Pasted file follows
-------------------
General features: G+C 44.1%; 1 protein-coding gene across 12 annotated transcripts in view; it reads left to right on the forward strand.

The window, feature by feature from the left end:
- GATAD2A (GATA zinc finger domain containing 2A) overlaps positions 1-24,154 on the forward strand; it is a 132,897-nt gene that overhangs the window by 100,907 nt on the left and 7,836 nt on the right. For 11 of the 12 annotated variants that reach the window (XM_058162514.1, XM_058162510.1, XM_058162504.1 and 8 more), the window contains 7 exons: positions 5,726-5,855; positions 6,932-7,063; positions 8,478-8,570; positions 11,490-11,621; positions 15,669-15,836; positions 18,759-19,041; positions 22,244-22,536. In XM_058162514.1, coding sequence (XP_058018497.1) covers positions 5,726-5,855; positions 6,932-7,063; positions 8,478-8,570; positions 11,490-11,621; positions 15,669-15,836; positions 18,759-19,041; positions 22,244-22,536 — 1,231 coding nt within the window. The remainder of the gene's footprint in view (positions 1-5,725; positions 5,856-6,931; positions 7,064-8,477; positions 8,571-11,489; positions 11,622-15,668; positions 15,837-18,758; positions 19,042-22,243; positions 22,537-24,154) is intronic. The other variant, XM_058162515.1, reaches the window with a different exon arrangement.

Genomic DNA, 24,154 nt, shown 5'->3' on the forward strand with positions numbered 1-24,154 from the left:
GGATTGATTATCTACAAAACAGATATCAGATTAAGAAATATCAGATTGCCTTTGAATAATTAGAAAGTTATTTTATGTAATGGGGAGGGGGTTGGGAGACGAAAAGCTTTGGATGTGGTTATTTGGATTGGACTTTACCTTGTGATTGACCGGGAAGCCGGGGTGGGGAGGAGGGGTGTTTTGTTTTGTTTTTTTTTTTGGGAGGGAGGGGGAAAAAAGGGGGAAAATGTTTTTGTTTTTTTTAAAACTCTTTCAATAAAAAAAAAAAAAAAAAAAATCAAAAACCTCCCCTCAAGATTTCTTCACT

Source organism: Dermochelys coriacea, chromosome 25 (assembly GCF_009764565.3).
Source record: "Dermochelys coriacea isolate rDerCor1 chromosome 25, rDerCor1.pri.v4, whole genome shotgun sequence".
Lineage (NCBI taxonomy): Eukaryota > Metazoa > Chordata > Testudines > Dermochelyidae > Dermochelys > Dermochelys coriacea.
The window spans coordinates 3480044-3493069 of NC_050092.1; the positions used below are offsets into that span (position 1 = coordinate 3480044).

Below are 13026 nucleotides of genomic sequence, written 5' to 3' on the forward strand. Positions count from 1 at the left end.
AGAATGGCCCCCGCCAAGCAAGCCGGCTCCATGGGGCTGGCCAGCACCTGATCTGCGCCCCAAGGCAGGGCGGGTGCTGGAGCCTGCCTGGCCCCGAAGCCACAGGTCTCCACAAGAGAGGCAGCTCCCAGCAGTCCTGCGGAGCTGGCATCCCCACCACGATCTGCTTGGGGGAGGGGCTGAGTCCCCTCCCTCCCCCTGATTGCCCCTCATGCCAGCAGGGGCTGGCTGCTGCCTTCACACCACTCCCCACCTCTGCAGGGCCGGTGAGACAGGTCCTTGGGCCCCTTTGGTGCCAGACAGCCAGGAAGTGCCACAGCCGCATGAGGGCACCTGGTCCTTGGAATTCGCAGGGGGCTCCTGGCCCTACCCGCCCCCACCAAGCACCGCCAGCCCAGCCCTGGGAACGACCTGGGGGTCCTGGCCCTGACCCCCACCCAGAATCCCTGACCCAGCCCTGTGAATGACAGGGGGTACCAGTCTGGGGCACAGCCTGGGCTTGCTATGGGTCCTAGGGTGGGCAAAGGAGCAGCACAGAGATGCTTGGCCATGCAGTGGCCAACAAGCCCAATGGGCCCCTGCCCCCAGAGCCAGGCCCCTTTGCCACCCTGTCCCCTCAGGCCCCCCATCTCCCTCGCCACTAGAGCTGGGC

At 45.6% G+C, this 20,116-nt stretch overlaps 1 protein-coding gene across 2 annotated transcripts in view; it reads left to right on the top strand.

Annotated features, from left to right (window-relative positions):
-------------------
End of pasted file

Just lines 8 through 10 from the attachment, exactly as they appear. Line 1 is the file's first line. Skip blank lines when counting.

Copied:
Lineage (NCBI taxonomy): Eukaryota > Metazoa > Chordata > Testudines > Dermochelyidae > Dermochelys > Dermochelys coriacea.
The window spans coordinates 3480044-3493069 of NC_050092.1; the positions used below are offsets into that span (position 1 = coordinate 3480044).

Below are 13026 nucleotides of genomic sequence, written 5' to 3' on the forward strand. Positions count from 1 at the left end.